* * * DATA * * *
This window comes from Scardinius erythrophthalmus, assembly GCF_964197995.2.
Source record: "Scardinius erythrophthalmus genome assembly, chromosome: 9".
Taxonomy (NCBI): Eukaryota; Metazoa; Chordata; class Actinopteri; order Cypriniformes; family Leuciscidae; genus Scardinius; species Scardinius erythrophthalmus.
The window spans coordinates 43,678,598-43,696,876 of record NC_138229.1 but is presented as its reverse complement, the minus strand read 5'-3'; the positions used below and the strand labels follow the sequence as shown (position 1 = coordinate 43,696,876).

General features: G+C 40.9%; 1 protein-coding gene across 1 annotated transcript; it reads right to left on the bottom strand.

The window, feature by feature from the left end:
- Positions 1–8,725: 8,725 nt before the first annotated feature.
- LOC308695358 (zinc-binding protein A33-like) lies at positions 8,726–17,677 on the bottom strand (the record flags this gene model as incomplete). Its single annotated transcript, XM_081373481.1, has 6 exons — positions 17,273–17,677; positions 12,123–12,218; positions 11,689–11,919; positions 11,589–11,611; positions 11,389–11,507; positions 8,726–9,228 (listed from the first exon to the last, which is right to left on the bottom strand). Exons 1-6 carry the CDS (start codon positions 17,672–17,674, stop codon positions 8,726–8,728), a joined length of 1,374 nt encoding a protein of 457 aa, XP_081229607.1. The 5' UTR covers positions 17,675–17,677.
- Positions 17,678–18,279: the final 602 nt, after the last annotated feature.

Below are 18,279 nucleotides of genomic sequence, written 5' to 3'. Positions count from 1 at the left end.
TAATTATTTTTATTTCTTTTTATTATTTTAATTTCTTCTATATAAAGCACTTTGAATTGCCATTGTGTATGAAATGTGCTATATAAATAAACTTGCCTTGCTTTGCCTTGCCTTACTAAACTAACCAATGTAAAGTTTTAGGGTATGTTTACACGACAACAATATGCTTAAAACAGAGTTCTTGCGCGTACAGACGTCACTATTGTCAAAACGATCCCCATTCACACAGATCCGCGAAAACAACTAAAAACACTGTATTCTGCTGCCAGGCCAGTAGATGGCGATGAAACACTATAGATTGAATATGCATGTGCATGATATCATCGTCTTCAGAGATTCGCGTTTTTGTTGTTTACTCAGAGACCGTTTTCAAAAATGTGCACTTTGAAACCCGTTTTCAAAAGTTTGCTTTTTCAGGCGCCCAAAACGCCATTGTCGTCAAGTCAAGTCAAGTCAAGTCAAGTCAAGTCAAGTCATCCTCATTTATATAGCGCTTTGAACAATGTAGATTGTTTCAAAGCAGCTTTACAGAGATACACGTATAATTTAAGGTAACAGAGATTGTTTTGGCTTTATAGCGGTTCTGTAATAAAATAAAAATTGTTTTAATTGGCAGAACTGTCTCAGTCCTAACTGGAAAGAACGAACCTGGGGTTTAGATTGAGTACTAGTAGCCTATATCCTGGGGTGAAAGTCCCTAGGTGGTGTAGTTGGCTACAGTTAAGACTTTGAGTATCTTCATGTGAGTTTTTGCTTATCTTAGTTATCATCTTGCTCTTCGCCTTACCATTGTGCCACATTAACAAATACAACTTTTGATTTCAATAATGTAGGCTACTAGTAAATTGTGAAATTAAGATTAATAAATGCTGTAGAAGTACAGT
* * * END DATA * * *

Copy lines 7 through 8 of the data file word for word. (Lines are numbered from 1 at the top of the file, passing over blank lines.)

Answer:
- Positions 1–8,725: 8,725 nt before the first annotated feature.
- LOC308695358 (zinc-binding protein A33-like) lies at positions 8,726–17,677 on the bottom strand (the record flags this gene model as incomplete). Its single annotated transcript, XM_081373481.1, has 6 exons — positions 17,273–17,677; positions 12,123–12,218; positions 11,689–11,919; positions 11,589–11,611; positions 11,389–11,507; positions 8,726–9,228 (listed from the first exon to the last, which is right to left on the bottom strand). Exons 1-6 carry the CDS (start codon positions 17,672–17,674, stop codon positions 8,726–8,728), a joined length of 1,374 nt encoding a protein of 457 aa, XP_081229607.1. The 5' UTR covers positions 17,675–17,677.